Ahead of the U.S. Supreme Court decision expected Thursday on the constitutionality of President Barack Obama’s healthcare law, GOP challenger Mitt Romney is arguing that the slow recovery (LAT) is the fault of a president who was distracted by healthcare at a time when he should have been focused on the economy and jobs.
If the law is overturned, Romney said Tuesday, “then the first three and a half years of this president’s term will have been wasted on something that has not helped the American people,” and if it is upheld, “we’re going to need a president — and I’m that one — that’s going to get rid of ‘Obamacare’. ”
President Obama, sidestepped what the justices might decide and instead underscored the consequences if Republicans followed through on a pledge to repeal the law, saying making sure people have health insurance and seniors can afford their medications is “the right thing to so” and that the battle over healthcare should not be refought.
This issue not only has resonated on the campaign trail but the outcome of the case could have long-term effects on U.S. fiscal health and competitiveness abroad.
Congressional Republicans have yet to come together on a cohesive immigration policy and are looking to Romney to be the party standard-bearer — but he does not seem to have a clear policy of his own, either (Politico).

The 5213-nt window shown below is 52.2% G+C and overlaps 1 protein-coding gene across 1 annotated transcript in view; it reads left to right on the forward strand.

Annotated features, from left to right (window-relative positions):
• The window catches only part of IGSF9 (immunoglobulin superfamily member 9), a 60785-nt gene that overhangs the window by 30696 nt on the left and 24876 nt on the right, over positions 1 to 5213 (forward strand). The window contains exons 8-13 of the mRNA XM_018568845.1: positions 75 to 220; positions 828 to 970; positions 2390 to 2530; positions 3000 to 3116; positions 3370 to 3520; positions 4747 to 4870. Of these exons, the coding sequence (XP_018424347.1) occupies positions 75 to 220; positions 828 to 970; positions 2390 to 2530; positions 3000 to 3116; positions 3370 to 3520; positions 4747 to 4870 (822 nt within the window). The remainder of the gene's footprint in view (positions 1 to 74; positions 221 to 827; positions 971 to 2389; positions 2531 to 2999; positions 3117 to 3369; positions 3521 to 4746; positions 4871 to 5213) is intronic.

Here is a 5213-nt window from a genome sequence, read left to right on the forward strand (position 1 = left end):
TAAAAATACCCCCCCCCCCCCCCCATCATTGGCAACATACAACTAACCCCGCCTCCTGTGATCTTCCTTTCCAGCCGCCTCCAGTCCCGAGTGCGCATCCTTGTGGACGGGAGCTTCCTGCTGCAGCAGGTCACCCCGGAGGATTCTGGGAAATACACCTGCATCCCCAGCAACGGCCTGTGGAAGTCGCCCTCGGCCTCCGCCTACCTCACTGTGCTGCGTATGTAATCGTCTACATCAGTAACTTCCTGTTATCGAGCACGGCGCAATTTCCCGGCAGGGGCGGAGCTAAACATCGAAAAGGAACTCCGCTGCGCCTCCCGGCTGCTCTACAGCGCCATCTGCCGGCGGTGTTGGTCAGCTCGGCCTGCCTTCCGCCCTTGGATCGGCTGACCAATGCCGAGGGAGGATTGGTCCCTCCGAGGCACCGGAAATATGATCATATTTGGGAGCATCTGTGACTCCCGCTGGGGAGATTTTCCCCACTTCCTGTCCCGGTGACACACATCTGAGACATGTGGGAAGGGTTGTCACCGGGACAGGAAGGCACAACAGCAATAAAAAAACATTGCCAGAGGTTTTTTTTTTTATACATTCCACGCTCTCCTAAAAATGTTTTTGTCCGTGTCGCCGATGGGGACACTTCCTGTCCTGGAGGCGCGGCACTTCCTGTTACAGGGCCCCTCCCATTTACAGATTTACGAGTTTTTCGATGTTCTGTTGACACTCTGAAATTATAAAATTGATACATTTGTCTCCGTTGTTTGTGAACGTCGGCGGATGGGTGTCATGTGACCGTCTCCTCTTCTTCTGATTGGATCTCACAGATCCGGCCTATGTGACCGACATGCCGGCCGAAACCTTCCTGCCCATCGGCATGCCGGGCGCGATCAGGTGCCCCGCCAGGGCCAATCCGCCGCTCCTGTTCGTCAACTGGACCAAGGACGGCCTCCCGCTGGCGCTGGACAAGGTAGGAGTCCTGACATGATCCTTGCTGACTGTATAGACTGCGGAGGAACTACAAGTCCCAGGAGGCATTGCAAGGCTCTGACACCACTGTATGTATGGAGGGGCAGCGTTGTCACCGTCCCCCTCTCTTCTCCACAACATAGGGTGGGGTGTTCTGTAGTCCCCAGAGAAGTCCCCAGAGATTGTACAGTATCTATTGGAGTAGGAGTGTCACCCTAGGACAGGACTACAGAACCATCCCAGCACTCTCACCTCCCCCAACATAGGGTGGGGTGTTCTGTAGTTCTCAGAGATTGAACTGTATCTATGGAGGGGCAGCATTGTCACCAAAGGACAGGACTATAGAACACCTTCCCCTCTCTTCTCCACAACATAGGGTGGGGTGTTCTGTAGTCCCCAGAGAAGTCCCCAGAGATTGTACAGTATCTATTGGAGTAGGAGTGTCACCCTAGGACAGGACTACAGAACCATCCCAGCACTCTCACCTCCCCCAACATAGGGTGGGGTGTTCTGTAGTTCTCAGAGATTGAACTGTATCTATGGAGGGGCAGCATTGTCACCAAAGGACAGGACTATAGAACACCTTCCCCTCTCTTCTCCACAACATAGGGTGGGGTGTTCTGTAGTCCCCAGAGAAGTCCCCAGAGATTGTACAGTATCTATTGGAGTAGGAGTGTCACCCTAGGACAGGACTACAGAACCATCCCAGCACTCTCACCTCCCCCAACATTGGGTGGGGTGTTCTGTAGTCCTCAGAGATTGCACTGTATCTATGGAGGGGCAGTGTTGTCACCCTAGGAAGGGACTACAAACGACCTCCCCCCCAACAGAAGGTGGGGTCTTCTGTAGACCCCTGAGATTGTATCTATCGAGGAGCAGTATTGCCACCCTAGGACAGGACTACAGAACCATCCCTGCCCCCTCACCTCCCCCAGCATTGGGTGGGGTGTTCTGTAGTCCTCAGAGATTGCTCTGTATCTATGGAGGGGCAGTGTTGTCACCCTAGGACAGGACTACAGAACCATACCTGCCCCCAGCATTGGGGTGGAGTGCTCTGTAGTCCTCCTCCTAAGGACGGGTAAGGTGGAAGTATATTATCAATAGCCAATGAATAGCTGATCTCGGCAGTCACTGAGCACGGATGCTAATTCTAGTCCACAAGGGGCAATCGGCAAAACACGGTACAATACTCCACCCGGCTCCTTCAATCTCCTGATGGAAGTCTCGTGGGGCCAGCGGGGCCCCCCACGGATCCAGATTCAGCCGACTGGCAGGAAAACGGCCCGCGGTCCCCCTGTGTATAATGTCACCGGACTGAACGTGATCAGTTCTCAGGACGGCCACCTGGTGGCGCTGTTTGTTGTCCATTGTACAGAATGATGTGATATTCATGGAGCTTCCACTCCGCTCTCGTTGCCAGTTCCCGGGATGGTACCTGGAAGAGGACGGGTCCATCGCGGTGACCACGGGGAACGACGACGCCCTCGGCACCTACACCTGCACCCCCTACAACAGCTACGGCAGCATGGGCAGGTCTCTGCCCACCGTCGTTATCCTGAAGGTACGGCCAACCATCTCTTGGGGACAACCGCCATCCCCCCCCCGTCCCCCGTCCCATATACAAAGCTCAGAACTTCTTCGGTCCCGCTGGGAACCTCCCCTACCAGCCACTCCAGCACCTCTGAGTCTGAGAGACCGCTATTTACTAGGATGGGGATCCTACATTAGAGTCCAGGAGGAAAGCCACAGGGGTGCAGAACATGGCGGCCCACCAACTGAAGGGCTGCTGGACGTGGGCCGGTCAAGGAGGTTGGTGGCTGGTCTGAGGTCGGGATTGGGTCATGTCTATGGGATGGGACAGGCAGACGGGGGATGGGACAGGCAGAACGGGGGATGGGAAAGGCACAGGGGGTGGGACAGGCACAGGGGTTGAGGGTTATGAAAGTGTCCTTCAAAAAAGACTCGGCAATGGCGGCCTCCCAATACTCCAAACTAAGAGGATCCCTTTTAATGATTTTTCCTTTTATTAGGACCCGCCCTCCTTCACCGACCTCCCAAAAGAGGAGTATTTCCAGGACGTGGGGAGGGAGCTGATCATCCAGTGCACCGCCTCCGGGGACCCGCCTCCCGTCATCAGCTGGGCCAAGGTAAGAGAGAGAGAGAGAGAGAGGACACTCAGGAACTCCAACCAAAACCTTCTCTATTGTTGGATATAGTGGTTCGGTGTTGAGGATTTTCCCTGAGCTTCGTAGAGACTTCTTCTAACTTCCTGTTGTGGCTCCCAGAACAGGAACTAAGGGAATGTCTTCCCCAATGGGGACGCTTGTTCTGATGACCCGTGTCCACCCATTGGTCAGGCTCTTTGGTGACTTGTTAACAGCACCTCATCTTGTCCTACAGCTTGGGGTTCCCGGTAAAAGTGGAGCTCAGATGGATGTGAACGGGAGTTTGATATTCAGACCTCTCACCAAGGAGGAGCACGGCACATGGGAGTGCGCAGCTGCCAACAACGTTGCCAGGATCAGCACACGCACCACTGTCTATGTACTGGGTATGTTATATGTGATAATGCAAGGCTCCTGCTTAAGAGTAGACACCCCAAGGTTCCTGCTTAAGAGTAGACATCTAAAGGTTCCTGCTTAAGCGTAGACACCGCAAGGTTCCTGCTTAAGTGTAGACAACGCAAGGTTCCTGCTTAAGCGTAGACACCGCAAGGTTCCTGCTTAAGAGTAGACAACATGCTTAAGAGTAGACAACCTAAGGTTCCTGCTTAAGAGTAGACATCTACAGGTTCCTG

“The presumptive GOP presidential nominee has provided little guidance to Republicans on Capitol Hill when it comes to dealing with the thorny immigration issue,” writes Politico’s Scott Wong. Meanwhile, Arizona Republican Sen. John McCain is pushing Sen. Marco Rubio (R-Fla.) to roll out his version of the DREAM Act, though Rubio has reportedly ruled out doing so anytime soon.
President Obama is making road trip plans for after the Fourth of July, launching a bus tour next week (AP) that will coincide with the release of the monthly nationwide jobs report, a key economic indicator that could directly affect the president’s re-election prospects.
U.S. voters’ economic confidence is on a four-week downward slide, now at its lowest point since late January, Gallup polling shows. Gallup’s Economic Confidence Index was -26 for the week ending June 24, down slightly from -24 the week before.
“A disappointing May jobs report combined with the tepid economic climate in Europe and downgrading of major U.S. banks appear to have given U.S. consumers cause for concern in June,” Gallup says. The slump could be bad news for President Obama’s reelection effort in a campaign season highly focused on the economy.
— Gayle S. Putrich, Contributing Editor